February 08, 2024


Prokofiev: Alexander Nevsky (cantata); Lieutenant Kijé Suite. Claudine Carlson, mezzo-soprano; Arnold Voketaitis, bass; St. Louis Symphony Chorus and Orchestra conducted by Leonard Slatkin. Vox. $16.99.

     Prokofiev was scarcely the first great composer to write music for film – that honor belongs, surprisingly, to Saint-Saëns, who at the age of 73 wrote music to be performed to accompany L’Assassinat du Duc de Guise (1908). “Film music,” scarcely a distinct category in the early 20th century, essentially underlined and accentuated the emotional and action points of silent movies, functioning much as music already had for many years with otherwise silent, visually oriented performances – such as ballet. As the century progressed, more and more concert-hall composers tried their hand at film music, while an entire subgenre of music for the movies attracted classically trained composers who ended up specializing in works for the visual medium and established themselves (although they did not always wish to do so) as being film composers above all.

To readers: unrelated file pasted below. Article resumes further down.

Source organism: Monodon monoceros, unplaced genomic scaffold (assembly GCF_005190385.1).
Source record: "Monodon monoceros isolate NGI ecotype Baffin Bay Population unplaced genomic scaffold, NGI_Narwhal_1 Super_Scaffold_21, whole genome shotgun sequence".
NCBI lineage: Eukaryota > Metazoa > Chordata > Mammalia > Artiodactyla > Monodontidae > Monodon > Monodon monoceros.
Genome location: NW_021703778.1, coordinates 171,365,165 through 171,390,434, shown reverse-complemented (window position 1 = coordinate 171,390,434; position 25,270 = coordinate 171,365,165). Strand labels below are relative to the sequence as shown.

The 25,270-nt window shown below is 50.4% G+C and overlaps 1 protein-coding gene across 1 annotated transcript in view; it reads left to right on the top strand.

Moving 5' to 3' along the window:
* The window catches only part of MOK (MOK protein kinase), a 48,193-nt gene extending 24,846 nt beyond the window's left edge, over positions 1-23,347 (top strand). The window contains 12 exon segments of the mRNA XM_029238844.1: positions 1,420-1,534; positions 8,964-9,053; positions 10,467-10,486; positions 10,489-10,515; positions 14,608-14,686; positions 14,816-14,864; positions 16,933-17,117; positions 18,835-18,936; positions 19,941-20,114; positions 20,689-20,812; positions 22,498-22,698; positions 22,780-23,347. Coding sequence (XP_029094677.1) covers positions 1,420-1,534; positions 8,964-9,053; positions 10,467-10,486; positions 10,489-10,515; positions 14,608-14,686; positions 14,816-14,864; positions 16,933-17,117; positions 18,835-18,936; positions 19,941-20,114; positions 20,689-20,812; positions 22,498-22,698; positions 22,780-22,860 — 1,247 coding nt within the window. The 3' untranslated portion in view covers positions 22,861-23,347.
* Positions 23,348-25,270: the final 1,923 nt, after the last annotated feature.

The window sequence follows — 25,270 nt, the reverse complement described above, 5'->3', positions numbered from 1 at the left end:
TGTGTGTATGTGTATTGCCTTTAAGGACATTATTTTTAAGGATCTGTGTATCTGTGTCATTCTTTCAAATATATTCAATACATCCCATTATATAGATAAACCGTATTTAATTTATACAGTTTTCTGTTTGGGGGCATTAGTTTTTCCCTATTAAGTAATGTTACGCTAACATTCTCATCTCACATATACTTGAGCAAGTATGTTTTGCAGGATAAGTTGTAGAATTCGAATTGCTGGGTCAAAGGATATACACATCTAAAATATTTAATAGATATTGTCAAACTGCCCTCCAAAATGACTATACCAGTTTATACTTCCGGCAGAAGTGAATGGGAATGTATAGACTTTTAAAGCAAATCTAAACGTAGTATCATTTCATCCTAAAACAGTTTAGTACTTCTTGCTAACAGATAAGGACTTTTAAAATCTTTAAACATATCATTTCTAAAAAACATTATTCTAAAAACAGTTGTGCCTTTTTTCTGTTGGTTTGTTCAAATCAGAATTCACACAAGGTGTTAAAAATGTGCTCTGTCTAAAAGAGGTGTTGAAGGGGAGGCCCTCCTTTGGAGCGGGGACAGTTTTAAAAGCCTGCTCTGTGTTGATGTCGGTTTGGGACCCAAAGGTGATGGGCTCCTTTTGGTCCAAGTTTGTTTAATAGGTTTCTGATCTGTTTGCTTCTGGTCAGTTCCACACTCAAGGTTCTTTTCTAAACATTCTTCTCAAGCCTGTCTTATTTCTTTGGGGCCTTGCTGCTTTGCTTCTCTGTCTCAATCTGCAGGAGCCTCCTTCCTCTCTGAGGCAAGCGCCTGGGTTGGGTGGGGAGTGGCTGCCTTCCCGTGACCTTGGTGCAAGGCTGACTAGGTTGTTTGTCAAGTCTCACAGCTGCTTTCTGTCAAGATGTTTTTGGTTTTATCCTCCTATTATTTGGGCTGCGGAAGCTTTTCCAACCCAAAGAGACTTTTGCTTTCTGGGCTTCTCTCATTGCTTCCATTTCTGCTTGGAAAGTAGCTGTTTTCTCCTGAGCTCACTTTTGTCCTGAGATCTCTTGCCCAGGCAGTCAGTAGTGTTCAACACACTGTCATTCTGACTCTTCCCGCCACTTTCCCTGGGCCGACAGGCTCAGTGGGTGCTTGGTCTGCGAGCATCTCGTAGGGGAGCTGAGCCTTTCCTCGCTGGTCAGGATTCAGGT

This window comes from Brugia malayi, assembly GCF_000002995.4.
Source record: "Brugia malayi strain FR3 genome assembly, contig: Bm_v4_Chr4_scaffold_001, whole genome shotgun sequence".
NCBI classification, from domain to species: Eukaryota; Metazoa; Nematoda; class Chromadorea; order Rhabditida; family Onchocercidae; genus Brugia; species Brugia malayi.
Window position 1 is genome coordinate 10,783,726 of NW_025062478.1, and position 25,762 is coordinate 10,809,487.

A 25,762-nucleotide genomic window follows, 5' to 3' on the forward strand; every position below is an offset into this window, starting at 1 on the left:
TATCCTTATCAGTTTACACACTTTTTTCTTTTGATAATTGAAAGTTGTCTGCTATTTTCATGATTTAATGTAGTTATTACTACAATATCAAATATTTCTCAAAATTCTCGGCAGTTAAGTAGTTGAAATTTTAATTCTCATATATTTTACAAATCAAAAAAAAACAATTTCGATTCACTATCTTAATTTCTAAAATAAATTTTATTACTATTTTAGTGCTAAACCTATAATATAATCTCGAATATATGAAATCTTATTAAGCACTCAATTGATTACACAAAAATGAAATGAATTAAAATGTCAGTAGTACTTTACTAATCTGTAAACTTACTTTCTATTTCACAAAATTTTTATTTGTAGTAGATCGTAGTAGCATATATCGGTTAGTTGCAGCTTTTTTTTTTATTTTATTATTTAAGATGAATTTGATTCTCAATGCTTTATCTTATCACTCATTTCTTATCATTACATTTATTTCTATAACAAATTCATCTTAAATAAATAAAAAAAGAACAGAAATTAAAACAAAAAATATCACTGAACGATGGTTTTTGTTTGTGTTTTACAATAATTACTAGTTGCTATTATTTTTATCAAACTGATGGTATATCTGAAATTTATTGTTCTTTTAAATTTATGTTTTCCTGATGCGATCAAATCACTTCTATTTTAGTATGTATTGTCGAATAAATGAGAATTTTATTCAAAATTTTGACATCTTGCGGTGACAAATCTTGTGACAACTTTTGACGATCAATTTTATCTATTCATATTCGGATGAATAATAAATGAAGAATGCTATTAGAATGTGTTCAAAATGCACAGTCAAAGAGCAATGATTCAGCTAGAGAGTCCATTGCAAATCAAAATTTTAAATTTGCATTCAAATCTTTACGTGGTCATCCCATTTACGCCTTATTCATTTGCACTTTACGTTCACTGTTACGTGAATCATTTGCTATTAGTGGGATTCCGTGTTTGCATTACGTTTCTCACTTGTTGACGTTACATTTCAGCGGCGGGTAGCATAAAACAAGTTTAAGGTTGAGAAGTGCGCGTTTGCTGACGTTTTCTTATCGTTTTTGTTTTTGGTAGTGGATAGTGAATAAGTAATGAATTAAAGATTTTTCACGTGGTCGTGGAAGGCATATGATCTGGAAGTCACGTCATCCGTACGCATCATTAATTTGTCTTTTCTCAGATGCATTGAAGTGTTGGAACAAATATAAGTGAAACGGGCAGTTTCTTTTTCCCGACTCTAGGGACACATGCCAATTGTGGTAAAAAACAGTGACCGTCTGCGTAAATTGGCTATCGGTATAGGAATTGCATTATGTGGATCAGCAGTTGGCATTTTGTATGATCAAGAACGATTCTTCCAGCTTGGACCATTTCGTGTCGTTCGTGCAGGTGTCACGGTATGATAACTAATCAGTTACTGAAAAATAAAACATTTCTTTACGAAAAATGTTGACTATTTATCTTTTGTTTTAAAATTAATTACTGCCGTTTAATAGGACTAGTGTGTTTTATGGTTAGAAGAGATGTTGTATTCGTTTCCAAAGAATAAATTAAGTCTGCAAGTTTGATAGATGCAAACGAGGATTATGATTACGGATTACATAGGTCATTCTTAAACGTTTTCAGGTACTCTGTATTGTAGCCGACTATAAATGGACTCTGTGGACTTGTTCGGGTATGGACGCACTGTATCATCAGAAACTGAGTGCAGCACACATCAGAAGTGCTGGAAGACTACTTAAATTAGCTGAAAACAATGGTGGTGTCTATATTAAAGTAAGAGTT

Film music developed along with the film medium itself, with a few directors understanding intuitively that music could be more than an accompaniment to visuals and could be used as a sort of character in its own right, pulling movies in new directions and heightening their effect on audiences. Prokofiev was fortunate to have the chance to work with one of the most-perceptive directors of the silent-film era, Sergei Eisenstein – for whom the composer ended up engaged in an amazing instance of mythic storytelling for the film Alexander Nevsky. The movie is Eisenstein’s retelling of a battle from the year 1242, in which forces led by the title character – who was awarded the honorific “Nevsky” after a previous triumph in 1240 – beat back an attack on Novgorod by the Knights of the Teutonic Order. Eisenstein created a work of grand sweep and strong emotionalism, with an extended climactic battle on a frozen lake through which the enemy invaders eventually fall to their doom. Triumphalism and moving tributes to the heroic Russian dead frame the climactic scene – and Prokofiev rose brilliantly to the occasion, producing music of power and emotional heft that complemented the visualization of the battle and skillfully drew the audience into the reimagined time period of the 13th century. Careful later scholarship has determined that the battle in 1242 was neither as significant nor as decisive as Eisenstein made it, and that the grand falling-through-the-ice demise of the Teutonic cavalry never happened – but all of that scarcely matters for a film that is a rousing success on its own terms and that was designed, in the Soviet Union of 1938, to rehabilitate a military figure of Old Russia in such a way as to boost Stalin’s regime.